For its 70th anniversary in 2020, the European Broadcasting Union has commissioned a new orchestral piece to highlight the importance of the role of public service media in nurturing and promoting new European talent. “Nexus”, by British composer Hannah Kendall, was commissioned for the European Union Youth Orchestra (EUYO) and commemorates the 250th anniversary of Beethoven’s birth. Postponed due to the pandemic, the world premiere of the piece – under the direction of Gianandrea Noseda – will take place on August 16, 2022 at the Bolzano Festival Bozen and will be broadcast live by RAI Radio 3. In this ‘3 questions to’, Hannah Kendall tells us about the main ideas that inspired the work.
Q: “Nexus” commemorates the 250th anniversary of Beethoven’s birth. In the composition, you reproduce his 5th Symphony with important political events that occurred at the same time. How is this represented in the music? And what does the title “Nexus” mean?
A: In the piece I wrote for the European Union Youth Orchestra, I seek to reflect certain aspects of the 5th Symphony through some of the gestures, tones, tones that Beethoven himself incorporates into his own room. Also, I draw on aspects of Afro-diasporic folk songs, transcribing them into music boxes. It was because I was particularly drawn to the fact that in 1808, when Beethoven’s 5th symphony was written, it was also the same year as the law prohibiting the importation of slaves into the United States entered into force. I was really interested in going back to that time and looking at those connections within history, which is why the piece is called “Nexus.” The word means “a complicated series of connections between different things”. And rather than just focusing on Europe, or just what was happening in the Americas, I kind of wanted to aim to bring those historical themes into an interwoven connection. It’s mainly because of my own heritage which is Afro-Caribbean, but also very European. I wanted to try and aim to at least bring those many different aspects together in the piece.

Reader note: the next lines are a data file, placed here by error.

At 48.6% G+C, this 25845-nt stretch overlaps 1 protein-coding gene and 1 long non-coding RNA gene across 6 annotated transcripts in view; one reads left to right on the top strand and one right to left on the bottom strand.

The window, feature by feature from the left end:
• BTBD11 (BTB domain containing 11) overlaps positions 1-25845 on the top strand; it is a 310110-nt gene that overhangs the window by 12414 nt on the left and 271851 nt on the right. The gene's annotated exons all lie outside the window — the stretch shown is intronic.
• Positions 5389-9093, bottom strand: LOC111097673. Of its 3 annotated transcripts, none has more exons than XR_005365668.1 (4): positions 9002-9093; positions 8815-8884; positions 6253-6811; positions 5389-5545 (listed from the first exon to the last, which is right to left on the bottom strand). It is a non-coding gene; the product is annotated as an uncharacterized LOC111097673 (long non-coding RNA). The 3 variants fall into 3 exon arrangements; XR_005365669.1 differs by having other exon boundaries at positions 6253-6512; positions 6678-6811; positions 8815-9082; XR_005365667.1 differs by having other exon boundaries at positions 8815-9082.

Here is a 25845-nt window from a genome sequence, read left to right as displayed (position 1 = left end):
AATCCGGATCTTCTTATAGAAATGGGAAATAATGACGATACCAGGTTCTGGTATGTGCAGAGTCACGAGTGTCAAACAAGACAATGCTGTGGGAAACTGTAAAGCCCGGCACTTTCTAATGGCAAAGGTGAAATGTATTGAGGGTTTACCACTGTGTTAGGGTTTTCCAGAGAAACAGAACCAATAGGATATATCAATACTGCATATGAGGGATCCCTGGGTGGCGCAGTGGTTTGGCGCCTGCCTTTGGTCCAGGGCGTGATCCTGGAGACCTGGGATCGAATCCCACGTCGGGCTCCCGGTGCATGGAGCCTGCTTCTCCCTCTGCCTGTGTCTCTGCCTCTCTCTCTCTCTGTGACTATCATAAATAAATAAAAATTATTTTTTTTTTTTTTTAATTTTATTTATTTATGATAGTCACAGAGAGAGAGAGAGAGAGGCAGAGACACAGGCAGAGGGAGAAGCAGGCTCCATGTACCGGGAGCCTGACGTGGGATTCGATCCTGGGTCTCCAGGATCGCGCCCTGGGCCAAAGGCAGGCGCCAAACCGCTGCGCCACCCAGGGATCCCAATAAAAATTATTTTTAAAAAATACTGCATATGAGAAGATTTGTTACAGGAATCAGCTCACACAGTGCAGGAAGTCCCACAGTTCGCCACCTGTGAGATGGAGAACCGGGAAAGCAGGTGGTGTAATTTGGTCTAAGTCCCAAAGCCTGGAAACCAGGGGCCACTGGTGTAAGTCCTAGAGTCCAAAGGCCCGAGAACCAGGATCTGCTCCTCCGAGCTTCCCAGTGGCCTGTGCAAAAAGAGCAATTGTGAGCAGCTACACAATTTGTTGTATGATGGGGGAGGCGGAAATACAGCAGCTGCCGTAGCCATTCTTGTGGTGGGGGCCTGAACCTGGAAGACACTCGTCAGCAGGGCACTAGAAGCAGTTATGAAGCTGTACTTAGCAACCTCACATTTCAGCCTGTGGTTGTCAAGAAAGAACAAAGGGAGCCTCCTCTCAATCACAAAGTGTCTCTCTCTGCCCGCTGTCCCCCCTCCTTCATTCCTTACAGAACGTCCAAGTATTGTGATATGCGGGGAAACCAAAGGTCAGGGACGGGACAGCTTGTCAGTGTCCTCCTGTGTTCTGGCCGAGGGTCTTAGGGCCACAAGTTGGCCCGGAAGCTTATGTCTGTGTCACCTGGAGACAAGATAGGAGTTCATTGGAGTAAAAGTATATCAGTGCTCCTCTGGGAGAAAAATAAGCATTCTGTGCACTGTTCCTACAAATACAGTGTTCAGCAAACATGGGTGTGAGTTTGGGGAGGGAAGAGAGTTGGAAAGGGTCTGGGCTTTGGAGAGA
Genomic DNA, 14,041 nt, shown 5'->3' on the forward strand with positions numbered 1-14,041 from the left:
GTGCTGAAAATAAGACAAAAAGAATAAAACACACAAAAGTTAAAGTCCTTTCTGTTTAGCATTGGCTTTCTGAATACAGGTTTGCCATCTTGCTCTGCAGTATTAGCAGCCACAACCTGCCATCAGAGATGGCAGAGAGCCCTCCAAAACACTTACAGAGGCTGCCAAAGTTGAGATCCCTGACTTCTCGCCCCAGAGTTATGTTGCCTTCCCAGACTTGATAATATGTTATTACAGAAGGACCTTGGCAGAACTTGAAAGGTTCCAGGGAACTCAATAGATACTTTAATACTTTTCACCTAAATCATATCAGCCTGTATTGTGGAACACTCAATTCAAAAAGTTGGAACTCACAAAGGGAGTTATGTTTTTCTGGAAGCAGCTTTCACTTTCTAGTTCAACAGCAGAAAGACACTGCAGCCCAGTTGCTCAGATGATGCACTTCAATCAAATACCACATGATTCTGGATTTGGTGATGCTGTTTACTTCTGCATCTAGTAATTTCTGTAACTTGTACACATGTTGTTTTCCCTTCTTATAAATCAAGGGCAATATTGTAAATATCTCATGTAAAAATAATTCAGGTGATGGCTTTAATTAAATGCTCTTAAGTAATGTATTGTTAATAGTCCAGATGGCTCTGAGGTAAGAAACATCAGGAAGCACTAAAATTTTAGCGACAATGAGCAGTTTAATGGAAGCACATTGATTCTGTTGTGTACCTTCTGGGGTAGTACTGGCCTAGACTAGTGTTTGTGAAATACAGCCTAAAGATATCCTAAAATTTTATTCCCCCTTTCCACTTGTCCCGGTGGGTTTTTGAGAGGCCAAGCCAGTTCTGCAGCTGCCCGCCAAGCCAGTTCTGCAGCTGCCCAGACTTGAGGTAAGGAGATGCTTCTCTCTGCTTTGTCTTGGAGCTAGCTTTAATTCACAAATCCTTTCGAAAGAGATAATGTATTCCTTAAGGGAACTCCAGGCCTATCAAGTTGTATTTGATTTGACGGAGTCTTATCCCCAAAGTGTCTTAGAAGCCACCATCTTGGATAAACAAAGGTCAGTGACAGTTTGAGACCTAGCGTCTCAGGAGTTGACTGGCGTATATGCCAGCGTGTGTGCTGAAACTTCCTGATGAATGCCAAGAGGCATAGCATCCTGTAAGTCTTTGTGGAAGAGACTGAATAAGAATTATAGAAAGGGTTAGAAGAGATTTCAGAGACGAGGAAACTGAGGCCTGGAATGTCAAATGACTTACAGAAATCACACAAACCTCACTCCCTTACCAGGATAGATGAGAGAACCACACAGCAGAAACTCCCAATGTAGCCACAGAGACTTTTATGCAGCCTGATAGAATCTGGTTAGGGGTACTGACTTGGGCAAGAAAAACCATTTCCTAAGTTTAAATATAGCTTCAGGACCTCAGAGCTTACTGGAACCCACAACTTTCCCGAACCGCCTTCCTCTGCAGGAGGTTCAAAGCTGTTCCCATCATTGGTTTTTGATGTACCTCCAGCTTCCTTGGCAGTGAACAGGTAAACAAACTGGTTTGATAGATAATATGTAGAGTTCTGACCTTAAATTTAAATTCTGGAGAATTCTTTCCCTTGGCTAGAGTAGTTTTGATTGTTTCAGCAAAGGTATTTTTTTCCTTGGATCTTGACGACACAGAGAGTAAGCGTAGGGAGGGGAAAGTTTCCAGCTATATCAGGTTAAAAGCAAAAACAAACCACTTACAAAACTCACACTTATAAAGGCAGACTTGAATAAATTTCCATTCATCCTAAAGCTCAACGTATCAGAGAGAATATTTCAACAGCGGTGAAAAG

The piece was written for the European Union Youth Orchestra, which unites the idea of nurturing young talent for future generations with a shared sense of European heritage. How did these elements influence your work in ‘Nexus’?
I’m particularly interested in this idea of a shared sense of heritage, and in this case, a shared sense of European heritage, because that’s certainly something that I appreciated as a musician, as an artist, the sharing of ideas, of practice, which is only a positive thing and has completely shaped the development of my own approach and my own style of composition. I guess these aspects influenced the focus of the ‘Nexus’ work a lot, choosing to incorporate traditional European songs, especially those of Beethoven, and interweaving them with traditional songs from elsewhere, which could be considered as non-European Diasporic Afros. But what’s fascinating about these folk songs that were first sung, first composed, on the plantations of the Americas is that they were heavily influenced by the European presence, for obvious reasons. It is therefore this type of cyclical model that I wish to explore further and that I have tried to integrate into my work.
This work was commissioned to highlight the importance of the role of public service media in promoting new European talent. For you and for the dissemination of your work, what do public service media represent?
For me, public service media are essential. It’s absolutely about spreading thoughts, ideas, music, art, all kinds of things. But it’s fundamentally about connecting a wide range of people.
Music exchange offer
The world premiere “Nexus” by Hannah Kendall by the European Union Youth Orchestra at the Bolzano Bozen Festival is available in MUS under the reference SM/2022/07/14/01. The concert program also includes Rachmaninoff’s “Rhapsody on a Theme of Paganini” and Stravinsky’s “Rite of Spring”.